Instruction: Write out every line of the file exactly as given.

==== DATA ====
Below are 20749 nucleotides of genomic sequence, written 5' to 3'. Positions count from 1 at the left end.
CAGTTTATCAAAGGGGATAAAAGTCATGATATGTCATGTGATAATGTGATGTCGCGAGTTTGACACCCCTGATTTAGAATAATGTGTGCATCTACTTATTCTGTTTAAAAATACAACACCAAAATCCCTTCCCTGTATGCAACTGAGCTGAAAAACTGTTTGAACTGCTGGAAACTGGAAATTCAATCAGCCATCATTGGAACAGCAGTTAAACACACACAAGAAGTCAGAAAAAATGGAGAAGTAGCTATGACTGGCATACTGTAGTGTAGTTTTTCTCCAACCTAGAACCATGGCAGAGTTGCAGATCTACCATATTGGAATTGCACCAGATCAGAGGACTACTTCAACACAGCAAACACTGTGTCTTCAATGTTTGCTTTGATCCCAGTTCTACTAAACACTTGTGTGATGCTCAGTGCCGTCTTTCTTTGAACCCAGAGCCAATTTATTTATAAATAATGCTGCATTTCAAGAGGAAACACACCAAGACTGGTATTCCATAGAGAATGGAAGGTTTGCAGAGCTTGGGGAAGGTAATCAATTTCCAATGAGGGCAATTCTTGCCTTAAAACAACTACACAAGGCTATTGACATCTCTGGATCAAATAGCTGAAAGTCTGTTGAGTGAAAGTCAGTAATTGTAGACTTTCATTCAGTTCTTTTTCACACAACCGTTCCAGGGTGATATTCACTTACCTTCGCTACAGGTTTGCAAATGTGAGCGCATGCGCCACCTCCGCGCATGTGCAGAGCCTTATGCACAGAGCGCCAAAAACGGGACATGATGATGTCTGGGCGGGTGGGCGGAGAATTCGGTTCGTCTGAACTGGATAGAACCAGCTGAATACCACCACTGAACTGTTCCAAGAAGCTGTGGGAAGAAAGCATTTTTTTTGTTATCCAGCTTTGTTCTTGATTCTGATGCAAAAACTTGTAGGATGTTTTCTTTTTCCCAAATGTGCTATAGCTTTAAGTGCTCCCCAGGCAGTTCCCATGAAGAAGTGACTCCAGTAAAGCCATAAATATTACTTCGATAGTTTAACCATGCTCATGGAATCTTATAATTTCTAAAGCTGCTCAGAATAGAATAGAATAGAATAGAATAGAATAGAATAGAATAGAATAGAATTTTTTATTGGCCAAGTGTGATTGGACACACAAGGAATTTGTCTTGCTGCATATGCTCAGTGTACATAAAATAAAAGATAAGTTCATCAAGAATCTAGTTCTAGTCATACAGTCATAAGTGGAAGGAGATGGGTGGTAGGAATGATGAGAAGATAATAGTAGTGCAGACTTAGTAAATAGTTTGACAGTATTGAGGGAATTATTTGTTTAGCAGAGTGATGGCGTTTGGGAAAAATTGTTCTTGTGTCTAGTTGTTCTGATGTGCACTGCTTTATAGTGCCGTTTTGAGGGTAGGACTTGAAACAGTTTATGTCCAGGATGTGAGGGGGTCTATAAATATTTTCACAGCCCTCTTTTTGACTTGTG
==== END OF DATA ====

Below are 20749 nucleotides of genomic sequence, written 5' to 3'. Positions count from 1 at the left end.
CAGTTTATCAAAGGGGATAAAAGTCATGATATGTCATGTGATAATGTGATGTCGCGAGTTTGACACCCCTGATTTAGAATAATGTGTGCATCTACTTATTCTGTTTAAAAATACAACACCAAAATCCCTTCCCTGTATGCAACTGAGCTGAAAAACTGTTTGAACTGCTGGAAACTGGAAATTCAATCAGCCATCATTGGAACAGCAGTTAAACACACACAAGAAGTCAGAAAAAATGGAGAAGTAGCTATGACTGGCATACTGTAGTGTAGTTTTTCTCCAACCTAGAACCATGGCAGAGTTGCAGATCTACCATATTGGAATTGCACCAGATCAGAGGACTACTTCAACACAGCAAACACTGTGTCTTCAATGTTTGCTTTGATCCCAGTTCTACTAAACACTTGTGTGATGCTCAGTGCCGTCTTTCTTTGAACCCAGAGCCAATTTATTTATAAATAATGCTGCATTTCAAGAGGAAACACACCAAGACTGGTATTCCATAGAGAATGGAAGGTTTGCAGAGCTTGGGGAAGGTAATCAATTTCCAATGAGGGCAATTCTTGCCTTAAAACAACTACACAAGGCTATTGACATCTCTGGATCAAATAGCTGAAAGTCTGTTGAGTGAAAGTCAGTAATTGTAGACTTTCATTCAGTTCTTTTTCACACAACCGTTCCAGGGTGATATTCACTTACCTTCGCTACAGGTTTGCAAATGTGAGCGCATGCGCCACCTCCGCGCATGTGCAGAGCCTTATGCACAGAGCGCCAAAAACGGGACATGATGATGTCTGGGCGGGTGGGCGGAGAATTCGGTTCGTCTGAACTGGATAGAACCAGCTGAATACCACCACTGAACTGTTCCAAGAAGCTGTGGGAAGAAAGCATTTTTTTTGTTATCCAGCTTTGTTCTTGATTCTGATGCAAAAACTTGTAGGATGTTTTCTTTTTCCCAAATGTGCTATAGCTTTAAGTGCTCCCCAGGCAGTTCCCATGAAGAAGTGACTCCAGTAAAGCCATAAATATTACTTCGATAGTTTAACCATGCTCATGGAATCTTATAATTTCTAAAGCTGCTCAGAATAGAATAGAATAGAATAGAATAGAATAGAATAGAATAGAATAGAATTTTTTATTGGCCAAGTGTGATTGGACACACAAGGAATTTGTCTTGCTGCATATGCTCAGTGTACATAAAATAAAAGATAAGTTCATCAAGAATCTAGTTCTAGTCATACAGTCATAAGTGGAAGGAGATGGGTGGTAGGAATGATGAGAAGATAATAGTAGTGCAGACTTAGTAAATAGTTTGACAGTATTGAGGGAATTATTTGTTTAGCAGAGTGATGGCGTTTGGGAAAAATTGTTCTTGTGTCTAGTTGTTCTGATGTGCACTGCTTTATAGTGCCGTTTTGAGGGTAGGACTTGAAACAGTTTATGTCCAGGATGTGAGGGGGTCTATAAATATTTTCACAGCCCTCTTTTTGACTTGTG